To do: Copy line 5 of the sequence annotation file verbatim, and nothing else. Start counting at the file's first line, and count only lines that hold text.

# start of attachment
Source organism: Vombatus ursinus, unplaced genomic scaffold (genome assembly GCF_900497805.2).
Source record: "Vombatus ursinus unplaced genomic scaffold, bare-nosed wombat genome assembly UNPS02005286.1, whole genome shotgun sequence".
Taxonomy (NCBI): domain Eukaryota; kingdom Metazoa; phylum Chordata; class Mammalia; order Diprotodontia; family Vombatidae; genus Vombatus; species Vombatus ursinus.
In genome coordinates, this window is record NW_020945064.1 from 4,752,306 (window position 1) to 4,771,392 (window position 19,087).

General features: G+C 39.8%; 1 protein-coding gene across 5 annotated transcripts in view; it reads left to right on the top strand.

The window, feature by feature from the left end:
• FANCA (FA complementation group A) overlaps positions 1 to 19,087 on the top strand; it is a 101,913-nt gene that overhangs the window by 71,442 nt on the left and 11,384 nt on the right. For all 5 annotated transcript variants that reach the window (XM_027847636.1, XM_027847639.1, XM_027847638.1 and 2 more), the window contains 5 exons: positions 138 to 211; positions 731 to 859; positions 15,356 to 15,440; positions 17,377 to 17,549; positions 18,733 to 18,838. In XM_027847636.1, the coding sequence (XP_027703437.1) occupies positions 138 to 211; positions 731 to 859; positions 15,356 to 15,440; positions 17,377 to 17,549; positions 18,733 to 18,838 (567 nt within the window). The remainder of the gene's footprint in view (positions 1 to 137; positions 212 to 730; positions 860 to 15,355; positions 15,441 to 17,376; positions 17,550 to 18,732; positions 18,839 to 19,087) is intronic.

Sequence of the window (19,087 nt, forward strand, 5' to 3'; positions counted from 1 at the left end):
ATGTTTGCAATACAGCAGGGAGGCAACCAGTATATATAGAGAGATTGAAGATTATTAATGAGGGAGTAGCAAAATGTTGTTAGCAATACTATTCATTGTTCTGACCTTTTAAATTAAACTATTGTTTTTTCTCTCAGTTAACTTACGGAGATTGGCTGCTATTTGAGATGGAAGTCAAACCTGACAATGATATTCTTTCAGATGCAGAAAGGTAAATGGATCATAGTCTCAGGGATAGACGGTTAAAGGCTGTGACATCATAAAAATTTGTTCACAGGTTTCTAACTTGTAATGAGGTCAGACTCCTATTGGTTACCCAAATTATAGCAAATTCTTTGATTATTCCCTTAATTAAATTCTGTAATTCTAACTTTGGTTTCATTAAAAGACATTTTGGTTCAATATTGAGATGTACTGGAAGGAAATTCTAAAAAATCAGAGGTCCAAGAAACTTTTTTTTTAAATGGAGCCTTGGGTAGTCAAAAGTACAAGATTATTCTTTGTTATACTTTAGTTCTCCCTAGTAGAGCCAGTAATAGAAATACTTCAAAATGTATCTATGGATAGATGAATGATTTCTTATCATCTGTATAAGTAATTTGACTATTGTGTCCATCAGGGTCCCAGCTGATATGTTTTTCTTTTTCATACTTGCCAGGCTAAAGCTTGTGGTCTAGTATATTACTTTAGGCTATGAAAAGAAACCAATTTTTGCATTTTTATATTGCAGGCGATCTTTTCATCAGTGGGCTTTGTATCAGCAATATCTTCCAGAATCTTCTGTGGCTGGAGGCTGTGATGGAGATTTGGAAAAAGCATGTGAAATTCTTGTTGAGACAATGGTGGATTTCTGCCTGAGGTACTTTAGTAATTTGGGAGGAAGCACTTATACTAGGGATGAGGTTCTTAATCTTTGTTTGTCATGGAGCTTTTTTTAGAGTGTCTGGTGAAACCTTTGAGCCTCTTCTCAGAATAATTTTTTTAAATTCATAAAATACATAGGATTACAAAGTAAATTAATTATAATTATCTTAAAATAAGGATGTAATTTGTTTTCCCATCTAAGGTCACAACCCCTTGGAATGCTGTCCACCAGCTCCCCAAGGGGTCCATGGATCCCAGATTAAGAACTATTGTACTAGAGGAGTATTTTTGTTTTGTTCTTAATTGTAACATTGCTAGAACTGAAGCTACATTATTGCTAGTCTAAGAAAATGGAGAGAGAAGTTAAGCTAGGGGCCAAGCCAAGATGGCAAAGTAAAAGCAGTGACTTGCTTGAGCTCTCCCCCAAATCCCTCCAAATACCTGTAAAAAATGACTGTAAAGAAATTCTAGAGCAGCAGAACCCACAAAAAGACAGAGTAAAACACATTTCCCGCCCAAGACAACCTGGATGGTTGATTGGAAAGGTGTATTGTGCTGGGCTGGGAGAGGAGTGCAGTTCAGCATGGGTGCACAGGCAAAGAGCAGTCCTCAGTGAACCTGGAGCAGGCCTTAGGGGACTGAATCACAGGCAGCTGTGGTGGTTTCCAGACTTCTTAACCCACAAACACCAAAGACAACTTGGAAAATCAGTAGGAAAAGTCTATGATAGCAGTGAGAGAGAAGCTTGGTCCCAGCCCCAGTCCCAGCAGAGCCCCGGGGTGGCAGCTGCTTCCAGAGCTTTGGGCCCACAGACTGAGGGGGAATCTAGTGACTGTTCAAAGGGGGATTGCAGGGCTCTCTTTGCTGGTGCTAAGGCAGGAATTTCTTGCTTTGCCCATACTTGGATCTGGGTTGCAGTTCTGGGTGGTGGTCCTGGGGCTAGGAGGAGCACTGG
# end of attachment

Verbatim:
General features: G+C 39.8%; 1 protein-coding gene across 5 annotated transcripts in view; it reads left to right on the top strand.